Diving Utila’s Reef
Utila’s south-side fringing reef starts relatively close to shore, with tongue-and-groove formations of hard corals in a few meters of water sloping down to the bottom of the reef wall at around 20 meters. Farther south from Utila are numerous sea mounts ringed with reef, known for some of the finest soft corals found in the Bay Islands.
Similar to Roatán and Guanaja, Utila’s north-side reef is separated from the shore by a lagoon of varying size. The sandy bottom gradually begins to fill in with coral until the reef wall is reached, almost breaking the water surface in places.
On the north side, with particularly good dive sites around Turtle Harbour, the wall plunges hundreds of meters over the edge of the continental shelf. Giant sponges and pillar coral are common. Off the east side of Utila are long ridges of elkhorn coral.
Most of Utila’s divers frequent sites on the south side of the island, simply because they are quicker and easier to get to from East Harbour than the north side, and also the waters are more protected and tend to be calmer. Ask around for dive shops going to north-side sites, as well as to sea mounts south of the island. Captain Morgan’s Dive Shop on Jewel Cay tends to get to the north side more often, by virtue of its location.
Jack Neil Point and Jack Neil Beach are both great long, shallow dives along the tongue-and-groove formations of hard and soft corals. At the western end of the reef here, sightings of hawksbill and green turtles are common.
Among the many similar dives along the southern wall, each starting in around 4 meters of water and dropping to about 30 meters at the base of the reef, Pretty Bush and Black Coral Wall are two good ones. Despite the name of the latter dive, young black coral is found all along the wall here, as are elkhorn and pillar coral, sea fans, and frequent spotted eagle rays cruising at the deeper sections along the reef wall.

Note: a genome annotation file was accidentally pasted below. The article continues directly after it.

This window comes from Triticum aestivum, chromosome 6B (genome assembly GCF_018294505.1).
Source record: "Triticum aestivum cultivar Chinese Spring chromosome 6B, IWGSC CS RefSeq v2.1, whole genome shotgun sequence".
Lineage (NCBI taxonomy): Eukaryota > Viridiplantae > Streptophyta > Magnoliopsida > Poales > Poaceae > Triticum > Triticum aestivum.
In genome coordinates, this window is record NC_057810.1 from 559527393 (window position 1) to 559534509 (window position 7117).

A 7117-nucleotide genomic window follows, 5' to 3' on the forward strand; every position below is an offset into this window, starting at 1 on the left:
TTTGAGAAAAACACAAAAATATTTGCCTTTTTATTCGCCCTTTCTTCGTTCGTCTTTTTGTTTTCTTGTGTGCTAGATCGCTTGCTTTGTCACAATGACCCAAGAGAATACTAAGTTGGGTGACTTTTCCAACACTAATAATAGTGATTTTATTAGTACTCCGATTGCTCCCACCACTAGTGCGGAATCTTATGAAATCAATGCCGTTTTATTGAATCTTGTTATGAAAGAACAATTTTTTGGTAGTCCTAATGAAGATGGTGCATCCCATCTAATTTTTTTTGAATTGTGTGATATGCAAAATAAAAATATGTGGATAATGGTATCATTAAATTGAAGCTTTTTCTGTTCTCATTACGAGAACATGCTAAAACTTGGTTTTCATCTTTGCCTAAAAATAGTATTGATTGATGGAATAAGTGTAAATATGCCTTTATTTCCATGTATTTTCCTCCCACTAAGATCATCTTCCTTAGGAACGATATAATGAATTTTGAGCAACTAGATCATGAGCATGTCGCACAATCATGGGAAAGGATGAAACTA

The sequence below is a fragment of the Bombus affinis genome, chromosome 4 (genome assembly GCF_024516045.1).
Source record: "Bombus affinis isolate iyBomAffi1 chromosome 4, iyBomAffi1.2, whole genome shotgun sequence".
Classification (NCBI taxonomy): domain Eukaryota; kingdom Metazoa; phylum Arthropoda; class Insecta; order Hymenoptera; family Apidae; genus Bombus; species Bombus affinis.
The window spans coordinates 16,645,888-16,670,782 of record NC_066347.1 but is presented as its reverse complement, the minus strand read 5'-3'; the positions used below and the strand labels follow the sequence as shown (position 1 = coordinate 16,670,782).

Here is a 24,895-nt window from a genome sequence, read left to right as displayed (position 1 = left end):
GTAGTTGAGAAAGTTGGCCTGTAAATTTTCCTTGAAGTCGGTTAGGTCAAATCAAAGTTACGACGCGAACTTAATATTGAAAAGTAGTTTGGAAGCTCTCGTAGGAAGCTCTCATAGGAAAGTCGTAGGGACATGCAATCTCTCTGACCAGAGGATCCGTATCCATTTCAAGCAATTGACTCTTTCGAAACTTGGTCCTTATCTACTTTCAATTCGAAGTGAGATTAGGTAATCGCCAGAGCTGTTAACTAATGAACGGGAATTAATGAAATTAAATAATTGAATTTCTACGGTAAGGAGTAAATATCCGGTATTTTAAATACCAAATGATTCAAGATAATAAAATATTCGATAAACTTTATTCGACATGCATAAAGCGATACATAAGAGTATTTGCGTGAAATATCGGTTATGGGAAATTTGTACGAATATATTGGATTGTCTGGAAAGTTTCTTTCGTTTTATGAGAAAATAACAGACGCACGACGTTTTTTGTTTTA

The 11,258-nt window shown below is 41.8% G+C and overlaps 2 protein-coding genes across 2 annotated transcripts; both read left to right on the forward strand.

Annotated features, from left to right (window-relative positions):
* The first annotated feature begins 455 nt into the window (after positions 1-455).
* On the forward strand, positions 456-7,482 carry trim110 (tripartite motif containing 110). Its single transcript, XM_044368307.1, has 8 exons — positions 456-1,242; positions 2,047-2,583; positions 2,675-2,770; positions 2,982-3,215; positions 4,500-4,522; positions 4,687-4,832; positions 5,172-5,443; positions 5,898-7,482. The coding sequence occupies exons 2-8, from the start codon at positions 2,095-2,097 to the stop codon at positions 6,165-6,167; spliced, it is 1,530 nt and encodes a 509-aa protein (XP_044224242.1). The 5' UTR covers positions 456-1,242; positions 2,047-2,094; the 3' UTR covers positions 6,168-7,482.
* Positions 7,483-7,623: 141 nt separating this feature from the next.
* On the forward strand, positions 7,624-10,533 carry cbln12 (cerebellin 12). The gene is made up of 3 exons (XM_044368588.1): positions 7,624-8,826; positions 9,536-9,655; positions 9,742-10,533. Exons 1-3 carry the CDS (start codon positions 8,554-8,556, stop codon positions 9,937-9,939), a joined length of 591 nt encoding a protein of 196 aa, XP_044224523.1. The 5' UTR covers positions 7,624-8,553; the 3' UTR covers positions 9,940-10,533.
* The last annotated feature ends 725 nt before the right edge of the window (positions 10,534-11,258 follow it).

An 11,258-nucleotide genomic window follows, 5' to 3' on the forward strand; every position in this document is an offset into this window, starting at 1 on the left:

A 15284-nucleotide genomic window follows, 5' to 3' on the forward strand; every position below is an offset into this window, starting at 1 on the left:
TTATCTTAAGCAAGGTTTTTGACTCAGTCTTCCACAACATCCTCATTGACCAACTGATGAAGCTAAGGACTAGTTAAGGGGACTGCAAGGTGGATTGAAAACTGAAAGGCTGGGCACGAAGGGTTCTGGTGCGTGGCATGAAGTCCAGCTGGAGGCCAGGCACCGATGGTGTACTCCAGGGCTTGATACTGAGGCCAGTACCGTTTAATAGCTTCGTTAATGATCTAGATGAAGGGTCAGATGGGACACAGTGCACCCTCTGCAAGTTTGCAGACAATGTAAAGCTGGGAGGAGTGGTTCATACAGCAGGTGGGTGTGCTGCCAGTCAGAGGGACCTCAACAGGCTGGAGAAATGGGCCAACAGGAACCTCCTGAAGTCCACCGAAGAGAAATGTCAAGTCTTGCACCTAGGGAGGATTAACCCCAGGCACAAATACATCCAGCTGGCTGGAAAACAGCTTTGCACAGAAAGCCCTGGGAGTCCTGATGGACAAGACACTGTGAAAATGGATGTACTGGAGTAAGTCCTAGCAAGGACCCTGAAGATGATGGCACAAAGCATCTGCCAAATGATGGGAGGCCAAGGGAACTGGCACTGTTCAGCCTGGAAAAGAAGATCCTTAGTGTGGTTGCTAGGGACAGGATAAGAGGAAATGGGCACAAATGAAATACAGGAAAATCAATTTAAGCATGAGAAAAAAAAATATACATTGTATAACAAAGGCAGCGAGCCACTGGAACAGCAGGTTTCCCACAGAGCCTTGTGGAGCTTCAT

Near the Old Airport
Right off the point by the old Airport, Ron’s Wreck isn’t all that impressive as wrecks go, but the real attraction is the thriving sea life in the vicinity. A few hundred meters west is another, larger wreck, the Halliburton, sunk in 1998 by the local dive association, where careful divers can explore the pilot house and some of the decks.
Farther offshore from the airport, in fact not always easily found by the dive-boat captains, is one of Utila’s most popular sites, Black Hills, a luscious and varied patch of coral crowning a sea mount. Sharks are common, attracted by the schools of fish that frequent the sea mount.
CJ’s Drop Off, at the western end of the reef in front of Turtle Harbour, is famed among divers for the vertigo-inducing coral cliffs plunging straight down into the blue depths. As you descend along the wall, watch for sting rays, moray eels, and hawksbill turtles, and the profusion of giant sponges and hard corals. Be sure to also keep a close eye on that depth gauge as it’s easy to lose track with no bottom in sight.
Another popular dive a bit farther east along the same stretch of reef is Willie’s Hole, a dramatic open cave in the coral wall at around 25 meters, with plenty of pillar and star corals to admire, along with sponges. Don’t be surprised to see schools of snapper, jack, and spade fish cruising right past you.
Near the entrance to the old cross-island canal, at the western end of Rock Harbour, is Blackish Point, a system of caverns and passages in the reef wall at around 20 meters, with encrusted overhangs to check out. The gentle current makes this a good drift dive.
© Chris Humphrey and Amy E. Robertson from Moon Honduras, 5th Edition